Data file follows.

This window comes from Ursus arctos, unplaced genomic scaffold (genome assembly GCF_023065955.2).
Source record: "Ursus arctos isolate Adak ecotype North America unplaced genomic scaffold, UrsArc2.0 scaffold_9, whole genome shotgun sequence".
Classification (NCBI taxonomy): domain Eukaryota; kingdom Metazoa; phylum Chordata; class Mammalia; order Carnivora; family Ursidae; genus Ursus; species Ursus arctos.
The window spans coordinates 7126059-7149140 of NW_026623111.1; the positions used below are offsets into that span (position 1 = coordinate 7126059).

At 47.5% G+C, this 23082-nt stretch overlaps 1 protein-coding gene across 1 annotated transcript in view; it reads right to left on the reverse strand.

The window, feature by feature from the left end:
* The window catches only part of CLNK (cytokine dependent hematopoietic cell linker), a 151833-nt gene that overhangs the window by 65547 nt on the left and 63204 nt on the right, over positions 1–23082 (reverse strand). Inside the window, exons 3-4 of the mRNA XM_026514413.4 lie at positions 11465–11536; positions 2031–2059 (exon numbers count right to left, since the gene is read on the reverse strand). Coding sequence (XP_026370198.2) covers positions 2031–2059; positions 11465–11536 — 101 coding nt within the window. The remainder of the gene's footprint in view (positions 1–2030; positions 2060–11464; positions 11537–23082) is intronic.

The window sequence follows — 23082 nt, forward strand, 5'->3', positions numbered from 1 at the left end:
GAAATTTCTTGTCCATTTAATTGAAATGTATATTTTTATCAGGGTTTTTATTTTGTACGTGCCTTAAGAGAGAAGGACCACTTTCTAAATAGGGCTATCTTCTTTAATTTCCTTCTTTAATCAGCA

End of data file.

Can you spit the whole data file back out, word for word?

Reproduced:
This window comes from Ursus arctos, unplaced genomic scaffold (genome assembly GCF_023065955.2).
Source record: "Ursus arctos isolate Adak ecotype North America unplaced genomic scaffold, UrsArc2.0 scaffold_9, whole genome shotgun sequence".
Classification (NCBI taxonomy): domain Eukaryota; kingdom Metazoa; phylum Chordata; class Mammalia; order Carnivora; family Ursidae; genus Ursus; species Ursus arctos.
The window spans coordinates 7126059-7149140 of NW_026623111.1; the positions used below are offsets into that span (position 1 = coordinate 7126059).

At 47.5% G+C, this 23082-nt stretch overlaps 1 protein-coding gene across 1 annotated transcript in view; it reads right to left on the reverse strand.

The window, feature by feature from the left end:
* The window catches only part of CLNK (cytokine dependent hematopoietic cell linker), a 151833-nt gene that overhangs the window by 65547 nt on the left and 63204 nt on the right, over positions 1–23082 (reverse strand). Inside the window, exons 3-4 of the mRNA XM_026514413.4 lie at positions 11465–11536; positions 2031–2059 (exon numbers count right to left, since the gene is read on the reverse strand). Coding sequence (XP_026370198.2) covers positions 2031–2059; positions 11465–11536 — 101 coding nt within the window. The remainder of the gene's footprint in view (positions 1–2030; positions 2060–11464; positions 11537–23082) is intronic.

The window sequence follows — 23082 nt, forward strand, 5'->3', positions numbered from 1 at the left end:
GAAATTTCTTGTCCATTTAATTGAAATGTATATTTTTATCAGGGTTTTTATTTTGTACGTGCCTTAAGAGAGAAGGACCACTTTCTAAATAGGGCTATCTTCTTTAATTTCCTTCTTTAATCAGCA